The team’s discovery paves a path forward for transient surveys like YSE to hunt for luminous radiation coming from red supergiants, and gather more evidence that such behavior could signal the imminent, supernova demise of a massive star.
“I am most excited by all of the new ‘unknowns’ that have been unlocked by this discovery,” says Jacobson-Galán. “Detecting more events like SN 2020tlf will dramatically impact how we define the final months of stellar evolution, uniting observers and theorists in the quest to solve the mystery on how massive stars spend the final moments of their lives.”
The Low Resolution Imaging Spectrometer (LRIS) is a very versatile and ultra-sensitive visible-wavelength imager and spectrograph built at the California Institute of Technology by a team led by Prof. Bev Oke and Prof. Judy Cohen and commissioned in 1993. Since then it has seen two major upgrades to further enhance its capabilities: the addition of a second, blue arm optimized for shorter wavelengths of light and the installation of detectors that are much more sensitive at the longest (red) wavelengths. Each arm is optimized for the wavelengths it covers. This large range of wavelength coverage, combined with the instrument’s high sensitivity, allows the study of everything from comets (which have interesting features in the ultraviolet part of the spectrum), to the blue light from star formation, to the red light of very distant objects. LRIS also records the spectra of up to 50 objects simultaneously, especially useful for studies of clusters of galaxies in the most distant reaches, and earliest times, of the universe. LRIS was used in observing distant supernovae by astronomers who received the Nobel Prize in Physics in 2011 for research determining that the universe was speeding up in its expansion.
The DEep Imaging and Multi-Object Spectrograph (DEIMOS) boasts the largest field of view (16.7arcmin by 5 arcmin) of any of the Keck Observatory instruments, and the largest number of pixels (64 Mpix). It is used primarily in its multi-object mode, obtaining simultaneous spectra of up to 130 galaxies or stars. Astronomers study fields of distant galaxies with DEIMOS, efficiently probing the most distant corners of the universe with high sensitivity.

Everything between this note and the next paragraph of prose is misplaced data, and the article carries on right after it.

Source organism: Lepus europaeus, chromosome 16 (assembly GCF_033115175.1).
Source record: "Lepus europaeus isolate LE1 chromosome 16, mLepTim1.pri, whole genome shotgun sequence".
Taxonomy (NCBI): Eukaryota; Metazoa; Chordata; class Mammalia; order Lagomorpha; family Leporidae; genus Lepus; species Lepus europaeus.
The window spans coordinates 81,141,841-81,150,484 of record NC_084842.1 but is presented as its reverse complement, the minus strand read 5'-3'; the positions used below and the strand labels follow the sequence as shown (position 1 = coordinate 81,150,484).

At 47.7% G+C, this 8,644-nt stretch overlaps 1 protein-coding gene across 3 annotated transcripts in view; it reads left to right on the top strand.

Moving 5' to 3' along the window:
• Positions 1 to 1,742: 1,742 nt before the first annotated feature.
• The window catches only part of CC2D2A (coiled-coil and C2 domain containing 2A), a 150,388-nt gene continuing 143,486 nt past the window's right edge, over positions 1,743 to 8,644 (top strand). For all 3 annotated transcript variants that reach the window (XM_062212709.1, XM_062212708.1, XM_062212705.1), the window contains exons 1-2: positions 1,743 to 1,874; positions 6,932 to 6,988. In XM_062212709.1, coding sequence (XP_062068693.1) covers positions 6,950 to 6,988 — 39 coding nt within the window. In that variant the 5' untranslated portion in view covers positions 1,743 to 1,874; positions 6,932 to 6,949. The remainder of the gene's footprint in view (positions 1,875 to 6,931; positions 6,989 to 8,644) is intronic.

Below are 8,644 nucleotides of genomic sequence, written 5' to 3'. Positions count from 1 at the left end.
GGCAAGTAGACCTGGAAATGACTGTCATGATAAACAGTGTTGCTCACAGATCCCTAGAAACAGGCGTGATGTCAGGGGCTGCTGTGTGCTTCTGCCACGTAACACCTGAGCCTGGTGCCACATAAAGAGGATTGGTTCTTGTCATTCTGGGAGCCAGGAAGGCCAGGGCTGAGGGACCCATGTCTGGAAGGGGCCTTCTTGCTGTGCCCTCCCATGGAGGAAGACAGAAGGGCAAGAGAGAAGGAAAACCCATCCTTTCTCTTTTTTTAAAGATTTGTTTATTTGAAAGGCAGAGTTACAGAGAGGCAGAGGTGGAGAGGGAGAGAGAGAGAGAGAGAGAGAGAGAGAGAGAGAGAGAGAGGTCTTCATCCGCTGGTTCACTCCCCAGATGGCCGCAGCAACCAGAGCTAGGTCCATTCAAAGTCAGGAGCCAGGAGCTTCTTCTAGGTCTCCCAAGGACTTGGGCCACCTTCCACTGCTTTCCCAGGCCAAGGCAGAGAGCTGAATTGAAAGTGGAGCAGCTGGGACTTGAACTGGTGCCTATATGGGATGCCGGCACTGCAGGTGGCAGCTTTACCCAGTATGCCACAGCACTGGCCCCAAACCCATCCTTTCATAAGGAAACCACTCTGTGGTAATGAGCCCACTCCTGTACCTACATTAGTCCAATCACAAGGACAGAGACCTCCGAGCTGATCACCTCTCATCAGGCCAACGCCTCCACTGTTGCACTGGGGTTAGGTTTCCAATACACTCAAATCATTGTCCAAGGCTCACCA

The Near Infrared Echellette Spectrograph (NIRES) is a prism cross-dispersed near-infrared spectrograph built at the California Institute of Technology by a team led by Chief Instrument Scientist Keith Matthews and Prof. Tom Soifer. Commissioned in 2018, NIRES covers a large wavelength range at moderate spectral resolution for use on the Keck II telescope and observes extremely faint red objects found with the Spitzer and WISE infrared space telescopes, as well as brown dwarfs, high-redshift galaxies, and quasars. Support for this technology was generously provided by the Mt. Cuba Astronomical Foundation.
ABOUT W. M. KECK OBSERVATORY
The W. M. Keck Observatory telescopes are among the most scientifically productive on Earth. The two 10-meter optical/infrared telescopes atop Maunakea on the Island of Hawaiʻi feature a suite of advanced instruments including imagers, multi-object spectrographs, high-resolution spectrographs, integral-field spectrometers, and world-leading laser guide star adaptive optics systems. Some of the data presented herein were obtained at Keck Observatory, which is a private 501(c) 3 non-profit organization operated as a scientific partnership among the California Institute of Technology, the University of California, and the National Aeronautics and Space Administration. The Observatory was made possible by the generous financial support of the W. M. Keck Foundation. The authors wish to recognize and acknowledge the very significant cultural role and reverence that the summit of Maunakea has always had within the Native Hawaiian community. We are most fortunate to have the opportunity to conduct observations from this mountain.
NOW WITH OVER +8500 USERS. people can Join Knowasiak for free. Sign up on Knowasiak.com